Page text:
This is outstanding work by any standards. Difficult to remember, sometimes, that this is a small regional repertory company. Strong concept, marvellous music, the director's vision and amazing acting all ensure a memorable two hours in the theatre. The story is that of Joseph Merrick, whose increasing deformity makes him an object of curiosity, at first in country fairs, and later in London society.

Mark Walters' stunning set, with its sloping circle surrounded by gauze curtains and its scaffolding galleries on either side, recalls a music hall or a place of worship. We're in the world of the circus and the freak show – that “vast revolving show which never seems to end”. Footlights around the ring; suspended above, with ropes and pulleys, the tin bath and other accoutrements.

Into this arena come the Victorian characters of the drama. Treves, the physician – a scientist in an age of science - who will rescue and then befriend the Elephant Man. He's played with quiet authority, and later with moving misgivings, by Fred Broom. Carr Gomm, chairman of the London Hospital, a striking giant projected image at first, sees the welcome return to these boards of Stuart Organ, while Ross, who will exploit Merrick's appearance for profit is played with superlative style by James Earl Adair. Joanna Hickman stands out in an impressive double role – the legendary actress Madge Kendal, carefully rehearsing her greeting, and the all-important cellist.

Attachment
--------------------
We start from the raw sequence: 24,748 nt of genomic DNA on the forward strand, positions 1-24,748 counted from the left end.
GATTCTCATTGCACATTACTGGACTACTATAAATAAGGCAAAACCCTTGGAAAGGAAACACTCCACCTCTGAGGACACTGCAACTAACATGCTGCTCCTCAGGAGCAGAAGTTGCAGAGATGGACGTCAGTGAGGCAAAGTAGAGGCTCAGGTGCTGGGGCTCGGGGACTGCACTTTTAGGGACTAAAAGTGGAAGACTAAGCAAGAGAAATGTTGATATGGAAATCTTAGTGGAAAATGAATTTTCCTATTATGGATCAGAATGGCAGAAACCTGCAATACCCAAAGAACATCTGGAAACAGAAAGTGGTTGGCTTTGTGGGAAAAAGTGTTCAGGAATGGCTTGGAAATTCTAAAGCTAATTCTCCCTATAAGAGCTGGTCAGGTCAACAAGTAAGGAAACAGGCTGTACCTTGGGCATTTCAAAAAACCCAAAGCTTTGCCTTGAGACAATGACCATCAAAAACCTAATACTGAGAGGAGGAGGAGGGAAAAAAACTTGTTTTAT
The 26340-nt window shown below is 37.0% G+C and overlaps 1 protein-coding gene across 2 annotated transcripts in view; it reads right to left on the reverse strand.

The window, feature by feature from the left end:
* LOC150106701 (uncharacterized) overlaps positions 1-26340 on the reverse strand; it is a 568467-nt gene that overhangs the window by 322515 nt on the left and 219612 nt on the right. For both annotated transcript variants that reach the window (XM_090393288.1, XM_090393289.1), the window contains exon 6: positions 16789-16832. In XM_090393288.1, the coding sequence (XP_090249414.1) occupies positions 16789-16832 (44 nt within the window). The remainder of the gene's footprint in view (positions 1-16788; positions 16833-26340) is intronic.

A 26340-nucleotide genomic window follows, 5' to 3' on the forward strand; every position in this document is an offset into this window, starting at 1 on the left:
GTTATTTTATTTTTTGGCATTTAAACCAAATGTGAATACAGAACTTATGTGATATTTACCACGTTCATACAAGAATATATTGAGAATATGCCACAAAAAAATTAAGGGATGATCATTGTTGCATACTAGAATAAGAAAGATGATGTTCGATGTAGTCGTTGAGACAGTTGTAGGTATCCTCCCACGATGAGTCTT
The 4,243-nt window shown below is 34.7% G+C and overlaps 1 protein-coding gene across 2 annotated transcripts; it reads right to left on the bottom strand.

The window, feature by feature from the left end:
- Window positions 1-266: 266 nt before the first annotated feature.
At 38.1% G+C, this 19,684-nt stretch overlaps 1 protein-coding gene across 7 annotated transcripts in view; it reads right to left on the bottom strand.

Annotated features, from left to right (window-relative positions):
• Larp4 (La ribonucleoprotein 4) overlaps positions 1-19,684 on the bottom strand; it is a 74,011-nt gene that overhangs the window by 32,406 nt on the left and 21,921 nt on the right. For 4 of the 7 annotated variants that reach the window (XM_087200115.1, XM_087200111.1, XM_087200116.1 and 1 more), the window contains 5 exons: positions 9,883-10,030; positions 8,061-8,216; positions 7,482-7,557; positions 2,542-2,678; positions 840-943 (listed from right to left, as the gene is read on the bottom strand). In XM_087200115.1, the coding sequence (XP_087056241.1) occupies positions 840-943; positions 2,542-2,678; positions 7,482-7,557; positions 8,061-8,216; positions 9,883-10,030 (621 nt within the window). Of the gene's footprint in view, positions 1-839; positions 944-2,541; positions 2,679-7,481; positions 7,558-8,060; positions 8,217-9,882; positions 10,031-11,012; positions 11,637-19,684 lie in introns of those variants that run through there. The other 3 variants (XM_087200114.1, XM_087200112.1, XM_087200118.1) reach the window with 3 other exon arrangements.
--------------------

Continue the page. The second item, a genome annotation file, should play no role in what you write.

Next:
Merrick himself, his appearance suggested first by a battered hat and sacking mask, is given a magnificent performance by Tom Cornish, who miraculously assumes the deformed shape as it is described to us. He brings out the intelligence and sensitivity of this tortured soul, especially in the more intimate scenes, with Mrs Kendal, for instance, or with Treves, tenderly sponging him down in that tin bath.

Music [Steven Markwick] plays a key role in this production, from the whirling carousel of the introduction to live accompaniment – Treves on violin amongst others – songs and found percussion on chains and metal poles.

So many heart-stopping moments: the French song as the rain pours down on Merrick and his keeper. Romeo and Juliet unravelled. The entrance of the freak show cart, chickens cooped on the roof, through light and fog in a vision worthy of Fellini. Treves' dream, in which, in shadow-play, the roles are reversed and Merrick presents his flawed saviour as a medical specimen, his own words twisted and distorted. And at the end, his model of St Philip's completed, the Elephant Man can take up his bed, offer the comfort of pillows to the souls around him, before his agonising death. Moving images play across his tortured body as we hear Gomm's account of his life, and Merrick's own poem, and light streams forth from the tiny windows of the church.